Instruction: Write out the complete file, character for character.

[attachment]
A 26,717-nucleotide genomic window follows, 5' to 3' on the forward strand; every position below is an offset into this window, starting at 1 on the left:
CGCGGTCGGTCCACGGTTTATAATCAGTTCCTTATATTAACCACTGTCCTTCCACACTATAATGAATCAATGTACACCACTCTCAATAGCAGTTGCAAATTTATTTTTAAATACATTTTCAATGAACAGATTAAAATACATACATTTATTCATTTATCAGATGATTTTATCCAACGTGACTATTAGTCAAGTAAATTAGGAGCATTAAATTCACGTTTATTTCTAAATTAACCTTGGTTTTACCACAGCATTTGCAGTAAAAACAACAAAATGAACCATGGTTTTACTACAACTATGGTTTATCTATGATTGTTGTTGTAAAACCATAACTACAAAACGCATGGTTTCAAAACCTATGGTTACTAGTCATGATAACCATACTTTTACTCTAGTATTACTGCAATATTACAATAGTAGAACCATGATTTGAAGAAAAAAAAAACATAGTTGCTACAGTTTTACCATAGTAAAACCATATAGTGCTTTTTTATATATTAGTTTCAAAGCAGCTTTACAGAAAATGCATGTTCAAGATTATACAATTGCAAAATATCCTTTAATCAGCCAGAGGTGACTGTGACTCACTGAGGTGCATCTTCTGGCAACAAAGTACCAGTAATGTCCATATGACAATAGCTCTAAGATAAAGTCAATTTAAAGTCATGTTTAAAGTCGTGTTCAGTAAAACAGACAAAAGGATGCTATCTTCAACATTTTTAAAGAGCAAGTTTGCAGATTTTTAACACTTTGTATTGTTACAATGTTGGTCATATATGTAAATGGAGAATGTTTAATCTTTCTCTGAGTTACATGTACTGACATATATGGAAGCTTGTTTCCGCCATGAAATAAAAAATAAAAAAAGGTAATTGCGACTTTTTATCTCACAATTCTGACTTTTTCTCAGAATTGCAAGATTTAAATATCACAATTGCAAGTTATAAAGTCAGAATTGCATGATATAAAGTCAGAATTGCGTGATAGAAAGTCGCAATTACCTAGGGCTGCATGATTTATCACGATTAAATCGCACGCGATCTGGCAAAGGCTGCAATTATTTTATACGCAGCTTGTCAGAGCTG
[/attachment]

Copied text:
A 26,717-nucleotide genomic window follows, 5' to 3' on the forward strand; every position below is an offset into this window, starting at 1 on the left:
CGCGGTCGGTCCACGGTTTATAATCAGTTCCTTATATTAACCACTGTCCTTCCACACTATAATGAATCAATGTACACCACTCTCAATAGCAGTTGCAAATTTATTTTTAAATACATTTTCAATGAACAGATTAAAATACATACATTTATTCATTTATCAGATGATTTTATCCAACGTGACTATTAGTCAAGTAAATTAGGAGCATTAAATTCACGTTTATTTCTAAATTAACCTTGGTTTTACCACAGCATTTGCAGTAAAAACAACAAAATGAACCATGGTTTTACTACAACTATGGTTTATCTATGATTGTTGTTGTAAAACCATAACTACAAAACGCATGGTTTCAAAACCTATGGTTACTAGTCATGATAACCATACTTTTACTCTAGTATTACTGCAATATTACAATAGTAGAACCATGATTTGAAGAAAAAAAAAACATAGTTGCTACAGTTTTACCATAGTAAAACCATATAGTGCTTTTTTATATATTAGTTTCAAAGCAGCTTTACAGAAAATGCATGTTCAAGATTATACAATTGCAAAATATCCTTTAATCAGCCAGAGGTGACTGTGACTCACTGAGGTGCATCTTCTGGCAACAAAGTACCAGTAATGTCCATATGACAATAGCTCTAAGATAAAGTCAATTTAAAGTCATGTTTAAAGTCGTGTTCAGTAAAACAGACAAAAGGATGCTATCTTCAACATTTTTAAAGAGCAAGTTTGCAGATTTTTAACACTTTGTATTGTTACAATGTTGGTCATATATGTAAATGGAGAATGTTTAATCTTTCTCTGAGTTACATGTACTGACATATATGGAAGCTTGTTTCCGCCATGAAATAAAAAATAAAAAAAGGTAATTGCGACTTTTTATCTCACAATTCTGACTTTTTCTCAGAATTGCAAGATTTAAATATCACAATTGCAAGTTATAAAGTCAGAATTGCATGATATAAAGTCAGAATTGCGTGATAGAAAGTCGCAATTACCTAGGGCTGCATGATTTATCACGATTAAATCGCACGCGATCTGGCAAAGGCTGCAATTATTTTATACGCAGCTTGTCAGAGCTG